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Fox Brothers & Company
Fox Brothers & Co., 1892-1917; Detroit, Michigan; Fox Bros. & Co. Ltd., 1903-1917; Windsor, Ontario, Canada
Associated Builders
Kelsey, Herbert Co.; Herbert Mfg. Co., Kelsey Wheel Co

Founded by two British brothers Charles W. and Benjamin J. Fox, the firm was founded to manufacture wooden furniture and fireplace mantels. Automobile bodies were added to the mix in 1908-1909, its customers including the Ford Motor Co. and other Detroit-based automakers. The management of the firm was also involved in three other Detroit-based body builders: Kelsey, Herbert Co., Kelsey Wheel Co. and the Herbert Mfg. Co.

Charles Westfield Fox was born in England on November 26, 1860. Following his 1867 emigration to Schömberg, Ontario, Canada, he was enrolled in the public schoolhouse after which he was apprenticed to a Schömberg cabinet-maker and millwright after which he relocated to Duluth, Minnesota, where he spent four years building sawmills and grain elevators (likely for the Consolidated Elevator Co.). Fox moved to Detroit in November of 1887 where he took a job as superintendent and designer for Gray & Baffy - Messrs. Alfred A. Gray and Eugene Baffy - manufacturers of Lounges, Mattresses and Parlor Furniture at 98-102 Congress St. W.

Fox married Mary Bell Shaver but the union was short-lived as she died in childbirth, although her infant daughter survived. Shortly thereafter Charles remarried to Nina Hague (b.1878 in Mich.) and to the blessed union were born two children, Nina V. (b. 1907) and Charles Westfield Fox jr. (b. 1917).

In 1892 Fox entered into a partnership with R. C. McClure and his younger brother, Benjamin, as Fox Brothers & Company, manufacturers of special furniture and wood mantels.

Benjamin J. Fox was born in Schömberg, Ontario, Canada in 1869. After a career and education that mirrored his brother’s, he joined his sibling in Detroit in the late 1880s. He married Loretta M. (b. 1873 in Mich.) and to the blessed union were born 4children; Lillie P.(b. 1897); Charles W.(b. 1901); Loretta P. (b. 1905); and William E. (b. 1911) Fox.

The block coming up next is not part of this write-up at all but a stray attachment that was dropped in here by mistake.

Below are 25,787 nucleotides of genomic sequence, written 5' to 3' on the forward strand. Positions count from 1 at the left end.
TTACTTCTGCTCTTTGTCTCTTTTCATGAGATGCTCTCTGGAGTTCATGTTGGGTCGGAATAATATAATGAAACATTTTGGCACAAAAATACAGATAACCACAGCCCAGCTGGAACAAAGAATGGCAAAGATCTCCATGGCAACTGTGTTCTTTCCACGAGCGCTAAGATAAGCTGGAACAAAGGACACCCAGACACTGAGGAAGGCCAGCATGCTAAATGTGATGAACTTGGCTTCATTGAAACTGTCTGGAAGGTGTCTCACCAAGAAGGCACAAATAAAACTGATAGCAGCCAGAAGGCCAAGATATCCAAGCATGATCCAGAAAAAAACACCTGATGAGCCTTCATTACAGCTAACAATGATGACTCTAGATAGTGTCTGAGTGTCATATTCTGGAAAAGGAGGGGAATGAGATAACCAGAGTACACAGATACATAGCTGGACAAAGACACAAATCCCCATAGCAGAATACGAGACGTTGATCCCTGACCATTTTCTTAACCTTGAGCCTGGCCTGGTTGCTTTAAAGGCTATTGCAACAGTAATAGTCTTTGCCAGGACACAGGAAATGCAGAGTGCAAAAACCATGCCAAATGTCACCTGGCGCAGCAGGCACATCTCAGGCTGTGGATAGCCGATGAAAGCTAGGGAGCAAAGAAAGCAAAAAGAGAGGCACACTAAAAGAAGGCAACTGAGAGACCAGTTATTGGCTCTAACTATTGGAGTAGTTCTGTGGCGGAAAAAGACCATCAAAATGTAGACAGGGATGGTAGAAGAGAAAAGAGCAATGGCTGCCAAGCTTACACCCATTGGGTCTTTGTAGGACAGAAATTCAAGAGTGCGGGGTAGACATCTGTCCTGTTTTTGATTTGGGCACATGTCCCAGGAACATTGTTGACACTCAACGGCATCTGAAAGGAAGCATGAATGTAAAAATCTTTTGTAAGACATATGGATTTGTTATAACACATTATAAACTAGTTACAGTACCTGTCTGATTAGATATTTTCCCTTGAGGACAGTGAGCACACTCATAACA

The 1898 edition of the annual Michigan Bureau of Labor and Industrial Statistics Report lists Fox Bros. & Co., Detroit, mfrs. of wood mantels, as having a staff of 30 male employees; avg. monthly payroll $1,100.

The February 1904 issue of The Wood Worker announced the firm's first incorporation:

“Fox Bros. & Co., Detroit, Mich. have incorporated for the purpose of manufacturing wood mantels, furniture and interior wood finishings; Capital $26,000.”

The firm's lsiting in the 1907 Polk Directory follows:

“Fox Bros. & Co., C.W. Fox, ;pres; R.C. McClure, vice pres.; B.J. Fox, sec. and treas.; wood mantel mnfrs., 1450 Hastings, Detroit.”

The August 1907 issue of Barrel & Box announed the firm was construcing a new plant in Windsor:

“Fox Bros. Ltd., manufacturers of wood and novelties in Windsor, Ont., are erecting a new plant. The building will be 40x130 feet, four stories high with basement, constructed as nearly fireproof as possible, have all modern conveniences, be equipped with a sprinkler system.”

An article in the April 1910 issue of Mantel, Tile & Grate Monthly reveals that the Fox Bros. took in an additional partner in 1907:

“Three years ago Vic Vollbracht became a partner of Fox Bros. & Co., Detroit. Mich., and eighteen months ago severed his connection with the Detroit firm and became Vice President of Messrs. Fox Bros. & Co. at Windsor. Ontario. Since that time he has devoted his entire time to developing the Canadian field. Mr. Vollbracht is not only an authority on designs in Wood Mantels, but he is also one of the most agreeable gentlemen to meet in a social way.”